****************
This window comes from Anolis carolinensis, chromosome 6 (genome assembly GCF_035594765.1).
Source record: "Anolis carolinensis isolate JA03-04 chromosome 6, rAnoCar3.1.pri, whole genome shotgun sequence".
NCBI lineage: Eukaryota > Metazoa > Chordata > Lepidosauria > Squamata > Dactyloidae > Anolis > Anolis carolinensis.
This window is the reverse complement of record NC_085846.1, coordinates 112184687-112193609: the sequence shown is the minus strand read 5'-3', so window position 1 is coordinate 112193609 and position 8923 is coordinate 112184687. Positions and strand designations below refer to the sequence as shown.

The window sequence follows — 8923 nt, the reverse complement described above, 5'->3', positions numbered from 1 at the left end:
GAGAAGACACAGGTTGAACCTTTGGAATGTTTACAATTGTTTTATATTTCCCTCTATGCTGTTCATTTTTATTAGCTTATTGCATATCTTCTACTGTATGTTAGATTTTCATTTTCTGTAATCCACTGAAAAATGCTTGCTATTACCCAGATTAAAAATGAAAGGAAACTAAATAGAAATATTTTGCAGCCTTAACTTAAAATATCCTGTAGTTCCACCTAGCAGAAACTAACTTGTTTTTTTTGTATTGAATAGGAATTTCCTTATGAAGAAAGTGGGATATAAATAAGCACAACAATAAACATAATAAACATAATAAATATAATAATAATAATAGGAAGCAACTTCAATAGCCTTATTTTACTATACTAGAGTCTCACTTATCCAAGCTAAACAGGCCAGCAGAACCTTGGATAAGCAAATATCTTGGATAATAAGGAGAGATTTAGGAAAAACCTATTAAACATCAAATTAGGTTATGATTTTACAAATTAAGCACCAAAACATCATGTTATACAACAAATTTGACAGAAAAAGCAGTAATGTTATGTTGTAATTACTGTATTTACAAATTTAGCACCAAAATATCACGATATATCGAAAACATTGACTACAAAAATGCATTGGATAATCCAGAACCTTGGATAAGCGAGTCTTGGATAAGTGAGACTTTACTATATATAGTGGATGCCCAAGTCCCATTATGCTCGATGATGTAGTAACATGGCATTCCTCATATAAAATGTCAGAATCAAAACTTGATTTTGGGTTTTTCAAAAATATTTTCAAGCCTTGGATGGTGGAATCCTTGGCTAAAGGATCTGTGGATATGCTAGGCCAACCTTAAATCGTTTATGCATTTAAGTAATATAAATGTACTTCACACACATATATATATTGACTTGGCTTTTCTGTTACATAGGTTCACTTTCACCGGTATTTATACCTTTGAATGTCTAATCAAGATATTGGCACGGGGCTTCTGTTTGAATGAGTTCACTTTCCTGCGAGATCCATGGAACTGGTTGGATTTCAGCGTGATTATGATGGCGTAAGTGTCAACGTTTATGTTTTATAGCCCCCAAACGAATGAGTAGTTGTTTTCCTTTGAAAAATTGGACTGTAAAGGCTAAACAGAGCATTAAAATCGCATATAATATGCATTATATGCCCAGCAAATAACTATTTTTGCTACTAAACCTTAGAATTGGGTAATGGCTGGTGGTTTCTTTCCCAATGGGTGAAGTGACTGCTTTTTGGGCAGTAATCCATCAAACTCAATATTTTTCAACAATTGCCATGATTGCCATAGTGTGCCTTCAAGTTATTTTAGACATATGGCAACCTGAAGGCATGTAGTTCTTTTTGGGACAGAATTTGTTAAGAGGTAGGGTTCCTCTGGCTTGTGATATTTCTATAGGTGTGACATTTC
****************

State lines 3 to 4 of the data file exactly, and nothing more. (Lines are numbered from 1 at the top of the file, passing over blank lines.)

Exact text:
NCBI lineage: Eukaryota > Metazoa > Chordata > Lepidosauria > Squamata > Dactyloidae > Anolis > Anolis carolinensis.
This window is the reverse complement of record NC_085846.1, coordinates 112184687-112193609: the sequence shown is the minus strand read 5'-3', so window position 1 is coordinate 112193609 and position 8923 is coordinate 112184687. Positions and strand designations below refer to the sequence as shown.